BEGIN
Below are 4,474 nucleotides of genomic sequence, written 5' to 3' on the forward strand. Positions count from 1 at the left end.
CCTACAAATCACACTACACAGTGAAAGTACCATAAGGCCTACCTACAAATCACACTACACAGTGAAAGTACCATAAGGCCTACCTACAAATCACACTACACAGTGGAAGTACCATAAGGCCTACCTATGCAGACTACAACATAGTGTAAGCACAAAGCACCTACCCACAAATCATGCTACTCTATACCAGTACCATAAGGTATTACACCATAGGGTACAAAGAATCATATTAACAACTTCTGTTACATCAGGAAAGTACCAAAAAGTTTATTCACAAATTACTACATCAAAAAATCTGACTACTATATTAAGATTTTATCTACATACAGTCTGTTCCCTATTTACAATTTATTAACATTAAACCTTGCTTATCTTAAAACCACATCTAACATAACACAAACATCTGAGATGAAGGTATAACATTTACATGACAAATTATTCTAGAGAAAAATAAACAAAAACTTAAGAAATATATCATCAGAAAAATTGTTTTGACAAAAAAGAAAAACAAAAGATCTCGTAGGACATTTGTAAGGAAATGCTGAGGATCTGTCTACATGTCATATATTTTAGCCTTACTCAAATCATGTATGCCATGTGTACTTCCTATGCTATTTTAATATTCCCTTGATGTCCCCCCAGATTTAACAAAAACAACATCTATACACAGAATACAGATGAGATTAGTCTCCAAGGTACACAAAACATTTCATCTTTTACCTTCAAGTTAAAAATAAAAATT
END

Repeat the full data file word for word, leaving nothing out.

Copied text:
Below are 4,474 nucleotides of genomic sequence, written 5' to 3' on the forward strand. Positions count from 1 at the left end.
CCTACAAATCACACTACACAGTGAAAGTACCATAAGGCCTACCTACAAATCACACTACACAGTGAAAGTACCATAAGGCCTACCTACAAATCACACTACACAGTGGAAGTACCATAAGGCCTACCTATGCAGACTACAACATAGTGTAAGCACAAAGCACCTACCCACAAATCATGCTACTCTATACCAGTACCATAAGGTATTACACCATAGGGTACAAAGAATCATATTAACAACTTCTGTTACATCAGGAAAGTACCAAAAAGTTTATTCACAAATTACTACATCAAAAAATCTGACTACTATATTAAGATTTTATCTACATACAGTCTGTTCCCTATTTACAATTTATTAACATTAAACCTTGCTTATCTTAAAACCACATCTAACATAACACAAACATCTGAGATGAAGGTATAACATTTACATGACAAATTATTCTAGAGAAAAATAAACAAAAACTTAAGAAATATATCATCAGAAAAATTGTTTTGACAAAAAAGAAAAACAAAAGATCTCGTAGGACATTTGTAAGGAAATGCTGAGGATCTGTCTACATGTCATATATTTTAGCCTTACTCAAATCATGTATGCCATGTGTACTTCCTATGCTATTTTAATATTCCCTTGATGTCCCCCCAGATTTAACAAAAACAACATCTATACACAGAATACAGATGAGATTAGTCTCCAAGGTACACAAAACATTTCATCTTTTACCTTCAAGTTAAAAATAAAAATT